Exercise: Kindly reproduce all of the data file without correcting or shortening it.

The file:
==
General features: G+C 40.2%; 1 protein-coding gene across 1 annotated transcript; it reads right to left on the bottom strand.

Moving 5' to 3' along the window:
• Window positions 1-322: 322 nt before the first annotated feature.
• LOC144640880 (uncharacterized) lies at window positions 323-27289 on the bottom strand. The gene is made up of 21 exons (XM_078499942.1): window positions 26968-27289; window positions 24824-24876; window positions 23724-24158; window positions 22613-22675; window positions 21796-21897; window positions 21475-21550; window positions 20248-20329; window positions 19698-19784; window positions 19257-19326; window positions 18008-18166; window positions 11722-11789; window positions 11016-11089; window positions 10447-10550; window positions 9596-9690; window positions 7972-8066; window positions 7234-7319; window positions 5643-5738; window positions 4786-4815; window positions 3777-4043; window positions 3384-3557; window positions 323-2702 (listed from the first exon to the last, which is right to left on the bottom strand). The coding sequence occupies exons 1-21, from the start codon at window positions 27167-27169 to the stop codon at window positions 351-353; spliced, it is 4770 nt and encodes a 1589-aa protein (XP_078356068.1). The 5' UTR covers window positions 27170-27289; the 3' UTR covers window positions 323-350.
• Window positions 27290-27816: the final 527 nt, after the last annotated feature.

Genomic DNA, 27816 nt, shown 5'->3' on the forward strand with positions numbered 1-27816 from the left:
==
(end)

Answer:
General features: G+C 40.2%; 1 protein-coding gene across 1 annotated transcript; it reads right to left on the bottom strand.

Moving 5' to 3' along the window:
• Window positions 1-322: 322 nt before the first annotated feature.
• LOC144640880 (uncharacterized) lies at window positions 323-27289 on the bottom strand. The gene is made up of 21 exons (XM_078499942.1): window positions 26968-27289; window positions 24824-24876; window positions 23724-24158; window positions 22613-22675; window positions 21796-21897; window positions 21475-21550; window positions 20248-20329; window positions 19698-19784; window positions 19257-19326; window positions 18008-18166; window positions 11722-11789; window positions 11016-11089; window positions 10447-10550; window positions 9596-9690; window positions 7972-8066; window positions 7234-7319; window positions 5643-5738; window positions 4786-4815; window positions 3777-4043; window positions 3384-3557; window positions 323-2702 (listed from the first exon to the last, which is right to left on the bottom strand). The coding sequence occupies exons 1-21, from the start codon at window positions 27167-27169 to the stop codon at window positions 351-353; spliced, it is 4770 nt and encodes a 1589-aa protein (XP_078356068.1). The 5' UTR covers window positions 27170-27289; the 3' UTR covers window positions 323-350.
• Window positions 27290-27816: the final 527 nt, after the last annotated feature.

Genomic DNA, 27816 nt, shown 5'->3' on the forward strand with positions numbered 1-27816 from the left: